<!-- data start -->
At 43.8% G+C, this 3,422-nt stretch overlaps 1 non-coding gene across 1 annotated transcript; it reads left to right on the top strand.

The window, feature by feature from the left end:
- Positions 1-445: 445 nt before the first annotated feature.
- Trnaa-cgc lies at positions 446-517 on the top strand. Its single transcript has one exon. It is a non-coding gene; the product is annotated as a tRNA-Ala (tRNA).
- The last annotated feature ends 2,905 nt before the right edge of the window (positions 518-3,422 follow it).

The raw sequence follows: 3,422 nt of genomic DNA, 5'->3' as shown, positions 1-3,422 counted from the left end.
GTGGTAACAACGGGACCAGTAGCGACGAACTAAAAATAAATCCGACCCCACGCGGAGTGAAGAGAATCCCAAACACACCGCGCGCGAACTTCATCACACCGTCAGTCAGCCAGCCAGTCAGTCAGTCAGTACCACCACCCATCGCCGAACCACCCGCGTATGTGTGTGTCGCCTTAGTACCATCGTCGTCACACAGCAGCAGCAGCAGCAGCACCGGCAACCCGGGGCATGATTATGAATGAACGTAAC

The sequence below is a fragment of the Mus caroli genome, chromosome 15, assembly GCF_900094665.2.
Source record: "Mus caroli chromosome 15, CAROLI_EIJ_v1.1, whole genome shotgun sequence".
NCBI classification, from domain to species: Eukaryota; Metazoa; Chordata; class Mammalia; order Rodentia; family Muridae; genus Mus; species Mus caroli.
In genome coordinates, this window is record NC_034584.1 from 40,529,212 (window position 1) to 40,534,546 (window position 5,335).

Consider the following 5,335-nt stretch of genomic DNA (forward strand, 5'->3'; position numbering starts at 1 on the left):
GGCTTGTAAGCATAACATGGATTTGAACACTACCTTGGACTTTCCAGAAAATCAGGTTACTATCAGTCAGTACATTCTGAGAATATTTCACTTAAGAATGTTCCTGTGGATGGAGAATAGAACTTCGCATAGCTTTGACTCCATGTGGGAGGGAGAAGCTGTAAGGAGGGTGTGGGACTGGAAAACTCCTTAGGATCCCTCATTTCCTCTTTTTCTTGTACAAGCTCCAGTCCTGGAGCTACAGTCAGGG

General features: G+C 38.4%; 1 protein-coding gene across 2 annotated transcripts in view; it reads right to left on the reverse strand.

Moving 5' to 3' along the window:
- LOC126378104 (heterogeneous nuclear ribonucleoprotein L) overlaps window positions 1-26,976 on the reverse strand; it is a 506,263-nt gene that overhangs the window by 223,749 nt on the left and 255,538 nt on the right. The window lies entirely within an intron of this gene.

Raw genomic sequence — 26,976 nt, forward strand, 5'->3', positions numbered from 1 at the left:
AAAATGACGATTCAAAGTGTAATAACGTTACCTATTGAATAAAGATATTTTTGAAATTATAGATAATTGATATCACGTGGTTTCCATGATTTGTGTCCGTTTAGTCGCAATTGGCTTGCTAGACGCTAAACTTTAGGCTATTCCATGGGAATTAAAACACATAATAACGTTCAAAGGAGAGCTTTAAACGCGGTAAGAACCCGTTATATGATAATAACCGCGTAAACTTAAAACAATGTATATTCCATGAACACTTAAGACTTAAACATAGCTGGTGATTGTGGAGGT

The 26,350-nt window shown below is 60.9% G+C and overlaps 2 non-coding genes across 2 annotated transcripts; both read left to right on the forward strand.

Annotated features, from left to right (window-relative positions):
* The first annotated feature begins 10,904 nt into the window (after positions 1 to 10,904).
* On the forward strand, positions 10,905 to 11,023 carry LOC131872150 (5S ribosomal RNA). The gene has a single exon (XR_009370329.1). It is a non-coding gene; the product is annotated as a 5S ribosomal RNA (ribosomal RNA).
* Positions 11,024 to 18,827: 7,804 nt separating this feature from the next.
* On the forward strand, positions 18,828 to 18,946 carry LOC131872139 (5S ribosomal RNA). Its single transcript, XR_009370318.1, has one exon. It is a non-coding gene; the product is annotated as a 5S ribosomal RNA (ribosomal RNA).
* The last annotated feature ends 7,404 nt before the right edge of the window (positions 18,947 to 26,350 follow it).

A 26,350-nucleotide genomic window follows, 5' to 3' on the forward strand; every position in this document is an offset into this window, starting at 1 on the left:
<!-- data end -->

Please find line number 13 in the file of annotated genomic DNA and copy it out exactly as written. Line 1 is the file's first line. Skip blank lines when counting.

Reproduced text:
GGCTTGTAAGCATAACATGGATTTGAACACTACCTTGGACTTTCCAGAAAATCAGGTTACTATCAGTCAGTACATTCTGAGAATATTTCACTTAAGAATGTTCCTGTGGATGGAGAATAGAACTTCGCATAGCTTTGACTCCATGTGGGAGGGAGAAGCTGTAAGGAGGGTGTGGGACTGGAAAACTCCTTAGGATCCCTCATTTCCTCTTTTTCTTGTACAAGCTCCAGTCCTGGAGCTACAGTCAGGG